Babies and children may look weak. But there are also facts that adults don't know about our babies. Today, I've compiled 5 common misconceptions that adults have about children.
1. Are infants and children vulnerable?
Babies cry quickly for even the smallest things. When you see them like that, you may feel that your child is too weak and always requires your protection. But think about the healing process when children are injured. Children are bound to get more minor injuries than adults, but they also recover faster.
Very young children’s hearts and emotional memories are the same, so if you respond appropriately in the early stages, your child’s broken heart can heal quickly. So, don't worry too much about the trauma caused by you accidentally making your baby cry or letting them cry rather than providing instant attention.
Even adults can let go of trauma if they go through a sufficient period of healing. It is true that children are easily hurt, but if you deal with them carefully and with a relaxed but loving mindset, both of you will be able to stay healthy and happy.
Tip: Please believe that your child is a person who can face some of the small challenges of life on their own, and a person who can heal their own wounds with your help.
2. Should children's play toys be chosen by adults?
This conception is half right and half wrong. Children cannot go to the supermarket and choose the toys they want on their own, so it is necessary for adults to choose toys that fit their developmental characteristics. However, it is up to the child to decide when and how to play with the toys placed in the house.
Even very young children can play their own games independently, and that ability develops our children significantly. So, help your baby decide and choose for themselves what kind of play they want to do today from a selection of toys you’ve bought for them.
3. Do sensitive babies need to adjust their schedules flexibly?
A more sensitive baby needs a consistent schedule. Of course, like how much they eat at every meal, small details may need to be adjusted over time to adapt to your developing child. However, in order for your toddler to feel calm, they need a predictable daily routine.
When procedure B follows after task A, children can feel comfortable. Therefore, if your child is sensitive, set a point that is a big part of your daily schedule that repeats every day at the same time, such as a short break or a meal time.
4. Are compliments always good?
It is said that it is good to give a child a lot of praise, but in fact, praise is not always beneficial. Excessive compliments can make you feel like you’re doing too much flattery, which can actually get in the way of building a trusting relationship with your child. When praising your child, do it at the right time and in a situation that the child is proud of too.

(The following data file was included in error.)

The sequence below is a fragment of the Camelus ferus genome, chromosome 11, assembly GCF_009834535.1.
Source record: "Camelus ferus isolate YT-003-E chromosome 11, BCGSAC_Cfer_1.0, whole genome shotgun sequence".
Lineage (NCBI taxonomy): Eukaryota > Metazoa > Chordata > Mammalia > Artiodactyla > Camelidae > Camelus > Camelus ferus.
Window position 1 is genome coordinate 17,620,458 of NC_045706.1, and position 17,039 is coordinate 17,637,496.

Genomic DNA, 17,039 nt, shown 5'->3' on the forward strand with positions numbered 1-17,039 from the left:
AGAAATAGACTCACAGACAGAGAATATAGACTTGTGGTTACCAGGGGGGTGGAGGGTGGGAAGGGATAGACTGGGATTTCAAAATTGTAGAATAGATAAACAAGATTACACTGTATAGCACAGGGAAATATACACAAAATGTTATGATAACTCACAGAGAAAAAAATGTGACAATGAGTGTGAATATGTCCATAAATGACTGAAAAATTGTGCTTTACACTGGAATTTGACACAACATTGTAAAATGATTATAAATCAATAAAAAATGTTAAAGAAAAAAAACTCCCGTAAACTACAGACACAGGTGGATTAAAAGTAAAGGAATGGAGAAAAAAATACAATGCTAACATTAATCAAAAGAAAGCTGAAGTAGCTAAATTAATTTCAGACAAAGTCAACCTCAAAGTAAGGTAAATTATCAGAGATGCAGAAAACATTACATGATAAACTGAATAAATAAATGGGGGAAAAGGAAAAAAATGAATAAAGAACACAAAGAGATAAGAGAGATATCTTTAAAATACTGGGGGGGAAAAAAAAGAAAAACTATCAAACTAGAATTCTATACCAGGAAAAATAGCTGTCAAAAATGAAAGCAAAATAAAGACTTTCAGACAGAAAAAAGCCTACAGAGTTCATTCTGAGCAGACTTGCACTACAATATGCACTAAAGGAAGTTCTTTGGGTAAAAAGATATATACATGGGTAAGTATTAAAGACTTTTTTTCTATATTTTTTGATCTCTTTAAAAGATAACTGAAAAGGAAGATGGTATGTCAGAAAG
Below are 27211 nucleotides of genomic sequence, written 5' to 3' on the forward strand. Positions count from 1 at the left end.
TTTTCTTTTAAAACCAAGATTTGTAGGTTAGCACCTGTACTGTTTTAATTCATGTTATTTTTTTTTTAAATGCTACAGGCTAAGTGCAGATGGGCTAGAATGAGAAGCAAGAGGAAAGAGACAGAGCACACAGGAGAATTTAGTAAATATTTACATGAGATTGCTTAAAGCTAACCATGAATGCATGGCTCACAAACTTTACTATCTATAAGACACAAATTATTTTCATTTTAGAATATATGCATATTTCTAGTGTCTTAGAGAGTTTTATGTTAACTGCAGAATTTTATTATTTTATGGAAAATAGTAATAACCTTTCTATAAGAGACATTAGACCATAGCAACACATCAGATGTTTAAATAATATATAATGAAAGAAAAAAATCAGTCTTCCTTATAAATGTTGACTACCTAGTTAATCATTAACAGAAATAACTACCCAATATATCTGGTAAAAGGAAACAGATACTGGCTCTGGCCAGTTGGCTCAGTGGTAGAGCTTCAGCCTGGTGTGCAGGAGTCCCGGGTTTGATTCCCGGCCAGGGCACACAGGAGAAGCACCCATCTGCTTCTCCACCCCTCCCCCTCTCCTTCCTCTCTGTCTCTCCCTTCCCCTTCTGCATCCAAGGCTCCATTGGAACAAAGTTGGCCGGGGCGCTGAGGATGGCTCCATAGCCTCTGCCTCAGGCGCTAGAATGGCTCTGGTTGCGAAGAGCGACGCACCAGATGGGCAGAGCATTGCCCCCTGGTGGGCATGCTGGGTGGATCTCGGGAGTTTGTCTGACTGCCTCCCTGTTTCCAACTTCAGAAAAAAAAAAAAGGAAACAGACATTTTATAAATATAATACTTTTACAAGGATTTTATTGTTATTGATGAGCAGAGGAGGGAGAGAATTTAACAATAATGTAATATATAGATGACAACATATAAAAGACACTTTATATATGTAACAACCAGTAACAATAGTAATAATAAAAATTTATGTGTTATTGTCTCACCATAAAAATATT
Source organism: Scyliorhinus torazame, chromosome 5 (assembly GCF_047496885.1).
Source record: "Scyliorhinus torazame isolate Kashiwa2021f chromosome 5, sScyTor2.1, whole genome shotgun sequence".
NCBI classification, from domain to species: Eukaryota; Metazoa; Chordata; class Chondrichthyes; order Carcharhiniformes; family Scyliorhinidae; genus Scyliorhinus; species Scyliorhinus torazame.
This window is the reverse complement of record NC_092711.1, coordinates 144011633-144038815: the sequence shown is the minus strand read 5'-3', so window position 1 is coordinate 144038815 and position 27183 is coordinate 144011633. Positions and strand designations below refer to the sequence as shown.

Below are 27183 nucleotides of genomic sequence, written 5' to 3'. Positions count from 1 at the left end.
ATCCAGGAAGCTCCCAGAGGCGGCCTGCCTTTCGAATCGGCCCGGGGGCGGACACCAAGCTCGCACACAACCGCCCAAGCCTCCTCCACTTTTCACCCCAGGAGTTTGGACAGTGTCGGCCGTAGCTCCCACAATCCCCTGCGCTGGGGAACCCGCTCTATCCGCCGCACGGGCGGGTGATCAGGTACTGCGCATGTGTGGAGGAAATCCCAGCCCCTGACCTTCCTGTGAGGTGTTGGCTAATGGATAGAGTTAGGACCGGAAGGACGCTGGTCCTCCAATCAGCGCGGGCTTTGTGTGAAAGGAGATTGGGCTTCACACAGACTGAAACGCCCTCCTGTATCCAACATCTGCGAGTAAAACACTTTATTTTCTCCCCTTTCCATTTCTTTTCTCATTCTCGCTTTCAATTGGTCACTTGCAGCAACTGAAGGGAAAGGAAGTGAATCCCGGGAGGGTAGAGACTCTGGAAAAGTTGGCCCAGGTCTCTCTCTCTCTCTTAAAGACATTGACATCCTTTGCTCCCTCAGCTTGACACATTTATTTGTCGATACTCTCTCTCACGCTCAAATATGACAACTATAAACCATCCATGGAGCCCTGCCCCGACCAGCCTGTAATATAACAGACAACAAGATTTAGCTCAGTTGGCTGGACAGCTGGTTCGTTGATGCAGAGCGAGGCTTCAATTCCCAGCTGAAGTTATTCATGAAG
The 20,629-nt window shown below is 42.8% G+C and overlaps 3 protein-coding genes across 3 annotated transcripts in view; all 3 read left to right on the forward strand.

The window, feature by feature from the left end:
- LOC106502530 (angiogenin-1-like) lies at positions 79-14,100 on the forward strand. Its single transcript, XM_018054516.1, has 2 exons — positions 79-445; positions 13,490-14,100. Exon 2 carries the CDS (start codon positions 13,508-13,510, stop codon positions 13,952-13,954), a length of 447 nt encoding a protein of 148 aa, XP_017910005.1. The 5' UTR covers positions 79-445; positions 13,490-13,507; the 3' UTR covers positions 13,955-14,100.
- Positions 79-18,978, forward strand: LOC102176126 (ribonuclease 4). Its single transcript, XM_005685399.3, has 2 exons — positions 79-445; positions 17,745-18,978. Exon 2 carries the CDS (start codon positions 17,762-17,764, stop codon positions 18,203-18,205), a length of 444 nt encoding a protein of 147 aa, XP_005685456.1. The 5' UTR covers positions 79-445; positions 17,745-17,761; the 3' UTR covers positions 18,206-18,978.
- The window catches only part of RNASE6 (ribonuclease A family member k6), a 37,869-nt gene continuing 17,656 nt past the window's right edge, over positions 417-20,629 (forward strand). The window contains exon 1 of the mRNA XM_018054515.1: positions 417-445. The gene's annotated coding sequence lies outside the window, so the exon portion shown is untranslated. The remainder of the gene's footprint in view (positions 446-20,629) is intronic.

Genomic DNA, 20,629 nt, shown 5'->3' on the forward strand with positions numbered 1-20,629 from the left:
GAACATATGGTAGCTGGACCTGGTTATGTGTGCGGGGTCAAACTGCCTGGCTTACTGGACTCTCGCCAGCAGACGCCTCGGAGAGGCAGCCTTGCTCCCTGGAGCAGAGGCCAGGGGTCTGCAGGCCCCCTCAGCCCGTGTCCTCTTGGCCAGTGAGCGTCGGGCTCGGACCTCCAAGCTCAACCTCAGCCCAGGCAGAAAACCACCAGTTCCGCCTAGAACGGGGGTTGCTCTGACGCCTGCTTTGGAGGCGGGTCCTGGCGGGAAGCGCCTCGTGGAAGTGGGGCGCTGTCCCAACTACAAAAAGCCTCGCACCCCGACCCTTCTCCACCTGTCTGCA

Also, it is better to describe the situation according to the child's personality rather than idiomatic phrases that can be used anytime and anywhere, such as 'Wow, you did well' or 'You are a genius'. For example, it is more effective to say something like 'That’s funny because you’re shaking the toy upside down, and you’re making me laugh'. A child who has been praised in this way since they were a child always comes to the world with confidence in their actions.
5. They’re not old enough to be scolded yet, so just leave them alone.
Is it possible to properly discipline a 1-year-old child? It would be a difficult story in common sense. It's still hard for most parents to understand.
The idea that children should be disciplined from the age of 3 is based on the fact that children must reach that age to understand and practice the words of their guardians. In fact, there is a high probability that a child will not understand your attempts at discipline, no matter how logical, until the age of three.
But that doesn't mean you shouldn't try and discourage your baby's aggressive or damaging behaviour. Instruct your child’s behaviour by repeatedly saying 'no’ if they throw objects or engage in dangerous behaviours such as touching electrical appliances.
There is no need to get angry or overly frightening. Just repeat ‘no’ in a firm and strict voice. Of course, the best thing to do is to reduce the circumstances in which you will say ‘no’ to your child. If your child is likely to fight with a friend, you need a strategy to avoid the places where they often fight and remove dangerous objects from the area.
Please let your child know that actions that pose a threat to their health or the health of others should not be continued. However, the first year of life is the right time to receive the most love, and it is also the time when your child needs unconditional love and a sense of free will.
Author: Lee Ji-hyun
- A Secondary School Level 2 Teacher Certificate
- As a real mother of a child, she ponders specific parenting tips between reality and theory. She has worked as an educational civic activist and freelance journalist.